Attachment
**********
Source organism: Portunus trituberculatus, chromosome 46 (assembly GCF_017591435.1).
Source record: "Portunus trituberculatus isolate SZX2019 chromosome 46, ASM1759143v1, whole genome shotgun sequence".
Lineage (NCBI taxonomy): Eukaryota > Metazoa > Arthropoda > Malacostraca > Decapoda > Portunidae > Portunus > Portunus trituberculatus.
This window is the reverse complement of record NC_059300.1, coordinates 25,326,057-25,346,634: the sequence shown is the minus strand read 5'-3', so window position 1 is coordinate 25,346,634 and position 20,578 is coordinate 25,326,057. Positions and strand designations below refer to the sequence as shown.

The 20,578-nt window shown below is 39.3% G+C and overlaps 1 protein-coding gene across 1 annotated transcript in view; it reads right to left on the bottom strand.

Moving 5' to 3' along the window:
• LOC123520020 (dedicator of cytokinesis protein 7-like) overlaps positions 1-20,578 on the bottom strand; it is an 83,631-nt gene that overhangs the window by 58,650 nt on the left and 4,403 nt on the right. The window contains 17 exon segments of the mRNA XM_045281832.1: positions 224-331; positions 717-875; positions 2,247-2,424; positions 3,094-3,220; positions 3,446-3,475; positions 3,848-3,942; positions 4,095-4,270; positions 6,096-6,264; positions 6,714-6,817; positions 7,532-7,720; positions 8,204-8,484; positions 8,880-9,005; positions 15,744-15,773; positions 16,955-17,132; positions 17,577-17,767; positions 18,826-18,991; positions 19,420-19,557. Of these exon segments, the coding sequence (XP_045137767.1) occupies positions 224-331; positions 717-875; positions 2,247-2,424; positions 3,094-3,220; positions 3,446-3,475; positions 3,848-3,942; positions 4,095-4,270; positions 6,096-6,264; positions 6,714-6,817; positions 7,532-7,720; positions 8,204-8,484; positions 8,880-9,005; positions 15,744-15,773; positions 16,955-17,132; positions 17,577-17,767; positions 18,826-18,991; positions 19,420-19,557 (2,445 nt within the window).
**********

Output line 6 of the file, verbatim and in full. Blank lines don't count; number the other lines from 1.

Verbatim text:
Moving 5' to 3' along the window: